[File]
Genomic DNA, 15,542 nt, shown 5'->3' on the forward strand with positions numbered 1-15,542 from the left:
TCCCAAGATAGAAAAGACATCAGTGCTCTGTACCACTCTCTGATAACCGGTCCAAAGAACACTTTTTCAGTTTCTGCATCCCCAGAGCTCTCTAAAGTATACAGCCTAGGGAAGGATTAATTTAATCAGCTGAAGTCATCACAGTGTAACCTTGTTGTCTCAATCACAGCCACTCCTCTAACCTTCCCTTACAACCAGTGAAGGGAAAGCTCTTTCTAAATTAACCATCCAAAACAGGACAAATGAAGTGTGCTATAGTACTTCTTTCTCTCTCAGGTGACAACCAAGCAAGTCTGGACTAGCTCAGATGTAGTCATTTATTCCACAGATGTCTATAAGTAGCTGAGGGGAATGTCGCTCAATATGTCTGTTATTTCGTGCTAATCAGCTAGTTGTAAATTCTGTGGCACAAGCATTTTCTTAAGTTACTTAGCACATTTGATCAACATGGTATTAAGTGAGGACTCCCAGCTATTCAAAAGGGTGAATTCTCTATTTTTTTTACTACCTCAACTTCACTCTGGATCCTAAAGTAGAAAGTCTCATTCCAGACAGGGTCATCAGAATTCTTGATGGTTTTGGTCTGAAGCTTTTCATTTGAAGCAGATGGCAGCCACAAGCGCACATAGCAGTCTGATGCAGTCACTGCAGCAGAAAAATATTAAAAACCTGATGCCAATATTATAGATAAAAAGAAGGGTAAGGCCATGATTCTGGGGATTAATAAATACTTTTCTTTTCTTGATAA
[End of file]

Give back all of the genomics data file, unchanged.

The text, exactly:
Genomic DNA, 15,542 nt, shown 5'->3' on the forward strand with positions numbered 1-15,542 from the left:
TCCCAAGATAGAAAAGACATCAGTGCTCTGTACCACTCTCTGATAACCGGTCCAAAGAACACTTTTTCAGTTTCTGCATCCCCAGAGCTCTCTAAAGTATACAGCCTAGGGAAGGATTAATTTAATCAGCTGAAGTCATCACAGTGTAACCTTGTTGTCTCAATCACAGCCACTCCTCTAACCTTCCCTTACAACCAGTGAAGGGAAAGCTCTTTCTAAATTAACCATCCAAAACAGGACAAATGAAGTGTGCTATAGTACTTCTTTCTCTCTCAGGTGACAACCAAGCAAGTCTGGACTAGCTCAGATGTAGTCATTTATTCCACAGATGTCTATAAGTAGCTGAGGGGAATGTCGCTCAATATGTCTGTTATTTCGTGCTAATCAGCTAGTTGTAAATTCTGTGGCACAAGCATTTTCTTAAGTTACTTAGCACATTTGATCAACATGGTATTAAGTGAGGACTCCCAGCTATTCAAAAGGGTGAATTCTCTATTTTTTTTACTACCTCAACTTCACTCTGGATCCTAAAGTAGAAAGTCTCATTCCAGACAGGGTCATCAGAATTCTTGATGGTTTTGGTCTGAAGCTTTTCATTTGAAGCAGATGGCAGCCACAAGCGCACATAGCAGTCTGATGCAGTCACTGCAGCAGAAAAATATTAAAAACCTGATGCCAATATTATAGATAAAAAGAAGGGTAAGGCCATGATTCTGGGGATTAATAAATACTTTTCTTTTCTTGATAA